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Mindful Eating


I didn't quite understand what mindful and intuitive eating really meant

until I was sitting in on a class one evening. Could it really change the way I understand nutrition?

It changed everything for me.

Not only in the way I counseled clients, but also how I myself viewed food and the art of healthy eating. If there was any one ‘miracle’ component for  a more positive relationship with food, this was it.

Both mindful and intuitive eating are grounded in the notion that you have all of the power and wisdom to properly nourish yourself.

When it comes to your own body, you are the ultimate expert. Do you hate broccoli even though we hear over and over again how good it is for us? Don’t eat it. Does the dreary day make you want a cup of hot chocolate, just as you had as a kid on cloudy days? Make a cup, sit by the fireplace, and truly savor it without judgment. Fortunately food can be both delicious and make us feel good afterward. We don’t have to pick one or the other.

While these principles will likely take more than an article to fully incorporate them into your lifestyle, I hope the following tips will start changing the way you look at your own eating pattern and start you on your own path to ‘eating with presence’.


1.     Change up your eating habits once in awhile (it might just make you happier too)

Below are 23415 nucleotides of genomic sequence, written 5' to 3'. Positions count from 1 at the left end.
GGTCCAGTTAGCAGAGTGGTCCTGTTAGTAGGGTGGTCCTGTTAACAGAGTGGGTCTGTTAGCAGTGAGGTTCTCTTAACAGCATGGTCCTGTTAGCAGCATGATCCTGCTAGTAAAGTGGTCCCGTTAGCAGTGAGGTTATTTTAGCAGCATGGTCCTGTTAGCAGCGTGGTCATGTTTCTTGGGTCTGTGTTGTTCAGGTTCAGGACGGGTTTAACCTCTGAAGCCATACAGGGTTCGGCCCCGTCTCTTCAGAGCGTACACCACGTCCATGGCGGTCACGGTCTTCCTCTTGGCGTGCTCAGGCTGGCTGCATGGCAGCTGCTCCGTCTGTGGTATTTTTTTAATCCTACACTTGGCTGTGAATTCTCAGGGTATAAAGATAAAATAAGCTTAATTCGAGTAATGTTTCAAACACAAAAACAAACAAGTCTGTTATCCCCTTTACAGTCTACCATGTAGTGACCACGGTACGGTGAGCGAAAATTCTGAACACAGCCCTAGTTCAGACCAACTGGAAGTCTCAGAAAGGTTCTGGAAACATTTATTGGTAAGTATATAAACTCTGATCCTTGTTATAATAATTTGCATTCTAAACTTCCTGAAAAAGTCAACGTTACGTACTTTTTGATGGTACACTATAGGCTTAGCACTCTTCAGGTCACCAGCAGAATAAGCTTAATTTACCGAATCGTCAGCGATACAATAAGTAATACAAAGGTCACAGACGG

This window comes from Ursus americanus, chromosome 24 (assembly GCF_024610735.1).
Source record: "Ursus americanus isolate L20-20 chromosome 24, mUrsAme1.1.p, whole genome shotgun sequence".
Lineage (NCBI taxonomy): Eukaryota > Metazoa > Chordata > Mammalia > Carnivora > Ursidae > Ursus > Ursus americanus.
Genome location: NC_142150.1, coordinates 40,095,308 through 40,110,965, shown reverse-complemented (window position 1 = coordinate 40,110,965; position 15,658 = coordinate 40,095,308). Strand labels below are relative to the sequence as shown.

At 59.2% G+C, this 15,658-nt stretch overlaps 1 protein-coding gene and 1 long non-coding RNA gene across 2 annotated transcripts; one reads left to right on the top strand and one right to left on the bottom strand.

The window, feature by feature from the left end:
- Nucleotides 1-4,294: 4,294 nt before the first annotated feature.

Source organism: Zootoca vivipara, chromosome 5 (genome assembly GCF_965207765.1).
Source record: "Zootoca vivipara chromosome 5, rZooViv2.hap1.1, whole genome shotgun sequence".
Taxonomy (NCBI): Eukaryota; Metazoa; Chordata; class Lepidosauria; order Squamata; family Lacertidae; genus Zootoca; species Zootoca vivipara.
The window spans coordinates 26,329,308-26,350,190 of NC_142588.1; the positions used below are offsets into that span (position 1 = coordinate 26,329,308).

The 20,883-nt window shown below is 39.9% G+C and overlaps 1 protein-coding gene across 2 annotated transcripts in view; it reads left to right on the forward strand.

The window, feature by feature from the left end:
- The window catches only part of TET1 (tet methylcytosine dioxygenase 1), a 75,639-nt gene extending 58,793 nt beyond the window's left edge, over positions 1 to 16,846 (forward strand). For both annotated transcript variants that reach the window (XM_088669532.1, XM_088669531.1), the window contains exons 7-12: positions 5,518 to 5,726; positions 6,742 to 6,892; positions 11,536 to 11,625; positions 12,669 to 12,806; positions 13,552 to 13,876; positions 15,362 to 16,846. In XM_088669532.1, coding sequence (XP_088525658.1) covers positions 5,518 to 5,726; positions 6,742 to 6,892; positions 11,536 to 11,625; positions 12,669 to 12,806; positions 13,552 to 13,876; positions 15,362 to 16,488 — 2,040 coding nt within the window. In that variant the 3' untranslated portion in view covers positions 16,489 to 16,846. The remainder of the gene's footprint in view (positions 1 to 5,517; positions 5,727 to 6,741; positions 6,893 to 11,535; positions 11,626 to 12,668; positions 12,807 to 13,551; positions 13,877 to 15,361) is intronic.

Many self-improvement experts tout the benefits of changing up your routine as a way to increase your awareness of the present moment.  For example, taking a different route to work a couple days per week can have a positive effect on how happy we feel. This notion can also be applied to food. When we take the time to try a new food, recipe, or café to pick up your morning coffee, it brings us back to the present moment and allows us to really taste our food, savor the new flavors, and sit in all of its deliciousness.


2.     Forget willpower

No, this is not a free pass to devour an entire plate of cookies. But if you have a desire for a certain food you view as a treat (hello, cookies!), start to explore why. Do you want a treat because you’re lonely, bored, sad, or feel like you deserve it for one reason or another? Just starting to become in tune with our feelings and questioning our desires allows us to either deal with our feelings without using food, or realizing that yes, I just really want a cookie. In that case, have one and completely savor it to the point that it also makes you feel good after it’s gone and brings a smile to your face. That way, willpower isn’t required to not eat the entire plate.


3.     Start paying attention to your body telling you it’s hungry or full

Practiced consistently, being able to cue into your hunger and fullness levels is one of the best strategies for managing your body weight over the long-term. Before making a meal or ordering out, ask yourself how hungry you are and then halfway through your meal, how full or satisfied you are. You may find that the hungrier you are, the more you eat, so including snacks throughout the day is important. Or you might notice that you stay fuller for longer when you have snacks that include protein. Paying attention, being present, and bringing yourself back to awareness are key.


For more information, I recommend looking at some books authored by experts in this field, such as Evelyn Tribole, Elyse Resch, Geneen Roth, and Michelle May.